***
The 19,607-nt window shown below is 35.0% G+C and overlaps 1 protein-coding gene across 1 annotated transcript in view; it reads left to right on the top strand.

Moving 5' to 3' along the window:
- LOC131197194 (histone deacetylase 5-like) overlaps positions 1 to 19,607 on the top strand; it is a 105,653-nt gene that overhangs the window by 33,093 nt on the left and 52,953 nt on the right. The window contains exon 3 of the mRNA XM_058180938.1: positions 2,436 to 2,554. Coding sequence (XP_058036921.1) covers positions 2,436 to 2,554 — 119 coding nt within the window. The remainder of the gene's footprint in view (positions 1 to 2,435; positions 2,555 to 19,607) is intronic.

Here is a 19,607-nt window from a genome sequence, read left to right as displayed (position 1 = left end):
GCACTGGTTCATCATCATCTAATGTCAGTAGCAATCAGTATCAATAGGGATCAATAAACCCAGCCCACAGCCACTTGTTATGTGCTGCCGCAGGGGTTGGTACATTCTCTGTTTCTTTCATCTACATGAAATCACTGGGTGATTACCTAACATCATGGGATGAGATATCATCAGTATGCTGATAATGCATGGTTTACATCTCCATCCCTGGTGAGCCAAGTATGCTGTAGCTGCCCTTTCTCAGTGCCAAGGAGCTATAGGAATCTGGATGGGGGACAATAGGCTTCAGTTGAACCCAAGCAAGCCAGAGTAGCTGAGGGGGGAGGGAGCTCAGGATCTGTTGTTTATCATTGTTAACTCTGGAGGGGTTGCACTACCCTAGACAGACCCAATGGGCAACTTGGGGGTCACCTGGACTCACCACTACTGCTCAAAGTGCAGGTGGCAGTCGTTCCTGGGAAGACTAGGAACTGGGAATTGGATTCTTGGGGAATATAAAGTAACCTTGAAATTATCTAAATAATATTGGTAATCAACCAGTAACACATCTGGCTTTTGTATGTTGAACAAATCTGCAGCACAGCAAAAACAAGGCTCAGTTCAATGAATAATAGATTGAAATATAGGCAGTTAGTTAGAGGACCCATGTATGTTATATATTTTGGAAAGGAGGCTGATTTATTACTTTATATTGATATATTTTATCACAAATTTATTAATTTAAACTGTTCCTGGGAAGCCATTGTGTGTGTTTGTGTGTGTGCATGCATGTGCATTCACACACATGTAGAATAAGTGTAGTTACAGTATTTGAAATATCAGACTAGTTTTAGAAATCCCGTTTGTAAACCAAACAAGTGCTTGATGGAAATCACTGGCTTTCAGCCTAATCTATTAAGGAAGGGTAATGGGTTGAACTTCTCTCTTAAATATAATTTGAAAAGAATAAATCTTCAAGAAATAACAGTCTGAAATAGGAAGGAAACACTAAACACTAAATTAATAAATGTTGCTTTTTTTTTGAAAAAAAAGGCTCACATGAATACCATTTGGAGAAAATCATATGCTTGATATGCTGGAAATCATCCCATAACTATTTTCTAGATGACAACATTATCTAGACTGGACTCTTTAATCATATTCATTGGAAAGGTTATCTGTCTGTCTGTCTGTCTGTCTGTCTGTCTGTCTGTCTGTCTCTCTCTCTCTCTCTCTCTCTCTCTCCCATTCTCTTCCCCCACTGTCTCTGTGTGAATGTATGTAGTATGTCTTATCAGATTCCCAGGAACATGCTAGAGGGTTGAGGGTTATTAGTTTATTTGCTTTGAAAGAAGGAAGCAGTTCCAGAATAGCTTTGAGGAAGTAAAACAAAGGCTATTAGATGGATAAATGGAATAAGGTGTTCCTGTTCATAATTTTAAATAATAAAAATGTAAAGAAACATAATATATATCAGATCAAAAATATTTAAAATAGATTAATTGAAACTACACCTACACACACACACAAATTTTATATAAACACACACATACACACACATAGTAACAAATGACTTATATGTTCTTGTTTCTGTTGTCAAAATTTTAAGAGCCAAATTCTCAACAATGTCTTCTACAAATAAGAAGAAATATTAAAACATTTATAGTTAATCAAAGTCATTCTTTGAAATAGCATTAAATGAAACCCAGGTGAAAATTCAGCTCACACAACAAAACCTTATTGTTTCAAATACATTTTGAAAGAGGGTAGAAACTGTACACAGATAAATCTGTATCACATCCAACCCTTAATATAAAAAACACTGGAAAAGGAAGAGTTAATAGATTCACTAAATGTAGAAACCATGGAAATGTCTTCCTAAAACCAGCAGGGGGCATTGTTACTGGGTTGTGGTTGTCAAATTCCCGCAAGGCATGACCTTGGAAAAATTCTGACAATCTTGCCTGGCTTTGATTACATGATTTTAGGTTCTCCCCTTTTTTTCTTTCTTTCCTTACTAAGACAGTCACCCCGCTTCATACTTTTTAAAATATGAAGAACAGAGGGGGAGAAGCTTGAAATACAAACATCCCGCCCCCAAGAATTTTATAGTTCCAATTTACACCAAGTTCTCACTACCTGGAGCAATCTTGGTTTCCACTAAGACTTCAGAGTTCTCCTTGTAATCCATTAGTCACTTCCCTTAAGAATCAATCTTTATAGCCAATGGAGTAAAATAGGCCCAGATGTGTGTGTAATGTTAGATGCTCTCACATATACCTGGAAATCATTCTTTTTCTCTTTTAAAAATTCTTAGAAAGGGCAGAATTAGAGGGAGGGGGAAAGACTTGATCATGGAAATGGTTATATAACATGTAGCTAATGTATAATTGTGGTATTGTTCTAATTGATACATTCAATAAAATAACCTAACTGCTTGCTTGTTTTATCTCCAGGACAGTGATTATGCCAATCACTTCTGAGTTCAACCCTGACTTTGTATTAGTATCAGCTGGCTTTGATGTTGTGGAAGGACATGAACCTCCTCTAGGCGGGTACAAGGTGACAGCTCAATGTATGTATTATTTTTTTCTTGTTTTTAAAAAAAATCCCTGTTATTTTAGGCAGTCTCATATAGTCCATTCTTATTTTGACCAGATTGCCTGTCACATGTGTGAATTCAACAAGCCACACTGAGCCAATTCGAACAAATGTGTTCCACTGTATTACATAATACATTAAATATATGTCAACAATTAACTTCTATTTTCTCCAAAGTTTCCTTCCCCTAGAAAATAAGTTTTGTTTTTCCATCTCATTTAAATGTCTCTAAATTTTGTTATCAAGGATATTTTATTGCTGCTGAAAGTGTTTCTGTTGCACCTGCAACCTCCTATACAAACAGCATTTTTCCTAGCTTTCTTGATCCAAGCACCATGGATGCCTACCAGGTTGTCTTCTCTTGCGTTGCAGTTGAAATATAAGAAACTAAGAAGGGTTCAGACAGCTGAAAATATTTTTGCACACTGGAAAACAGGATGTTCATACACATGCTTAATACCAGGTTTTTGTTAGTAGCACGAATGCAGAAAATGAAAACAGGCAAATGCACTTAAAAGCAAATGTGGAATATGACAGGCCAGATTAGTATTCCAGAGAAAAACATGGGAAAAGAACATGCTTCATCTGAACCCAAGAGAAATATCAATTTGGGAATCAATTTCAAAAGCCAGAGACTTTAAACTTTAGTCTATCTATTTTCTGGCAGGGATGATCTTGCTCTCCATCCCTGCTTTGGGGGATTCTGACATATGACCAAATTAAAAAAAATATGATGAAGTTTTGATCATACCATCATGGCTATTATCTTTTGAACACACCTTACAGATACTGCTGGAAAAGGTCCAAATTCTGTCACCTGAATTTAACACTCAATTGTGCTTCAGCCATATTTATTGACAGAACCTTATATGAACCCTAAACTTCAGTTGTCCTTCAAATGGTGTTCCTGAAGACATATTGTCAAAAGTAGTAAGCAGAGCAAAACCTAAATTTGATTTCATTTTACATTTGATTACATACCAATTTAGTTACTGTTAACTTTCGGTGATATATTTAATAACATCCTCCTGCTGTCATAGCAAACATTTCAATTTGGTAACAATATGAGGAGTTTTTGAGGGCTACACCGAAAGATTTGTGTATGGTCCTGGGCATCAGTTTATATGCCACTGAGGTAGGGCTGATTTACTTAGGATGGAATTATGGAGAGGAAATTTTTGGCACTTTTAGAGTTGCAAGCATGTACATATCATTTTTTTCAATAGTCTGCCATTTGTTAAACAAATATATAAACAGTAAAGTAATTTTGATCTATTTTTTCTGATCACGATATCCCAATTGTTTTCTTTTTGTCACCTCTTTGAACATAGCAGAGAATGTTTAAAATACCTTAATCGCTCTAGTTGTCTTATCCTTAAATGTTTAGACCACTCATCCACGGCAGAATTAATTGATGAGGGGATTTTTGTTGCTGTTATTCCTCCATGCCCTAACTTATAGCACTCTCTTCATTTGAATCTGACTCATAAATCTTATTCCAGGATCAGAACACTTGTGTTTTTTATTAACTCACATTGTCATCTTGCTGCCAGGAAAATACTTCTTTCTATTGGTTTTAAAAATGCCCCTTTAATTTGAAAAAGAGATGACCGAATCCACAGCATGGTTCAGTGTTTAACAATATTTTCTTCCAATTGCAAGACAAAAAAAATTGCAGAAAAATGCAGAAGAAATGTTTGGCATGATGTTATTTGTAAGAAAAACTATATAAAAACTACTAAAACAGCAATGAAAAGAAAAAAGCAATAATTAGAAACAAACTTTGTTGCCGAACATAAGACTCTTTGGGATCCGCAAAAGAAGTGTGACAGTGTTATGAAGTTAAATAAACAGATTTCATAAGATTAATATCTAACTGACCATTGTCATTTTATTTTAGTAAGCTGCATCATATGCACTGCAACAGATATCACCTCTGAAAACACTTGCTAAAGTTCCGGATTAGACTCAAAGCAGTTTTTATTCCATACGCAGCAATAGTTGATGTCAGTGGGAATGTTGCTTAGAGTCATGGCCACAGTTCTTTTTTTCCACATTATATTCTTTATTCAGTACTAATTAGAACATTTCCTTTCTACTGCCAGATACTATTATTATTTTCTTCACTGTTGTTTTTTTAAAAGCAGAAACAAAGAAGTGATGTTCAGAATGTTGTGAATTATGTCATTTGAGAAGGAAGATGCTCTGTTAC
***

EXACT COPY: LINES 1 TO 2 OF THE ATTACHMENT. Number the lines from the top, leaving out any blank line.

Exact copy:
The 19,607-nt window shown below is 35.0% G+C and overlaps 1 protein-coding gene across 1 annotated transcript in view; it reads left to right on the top strand.

Moving 5' to 3' along the window: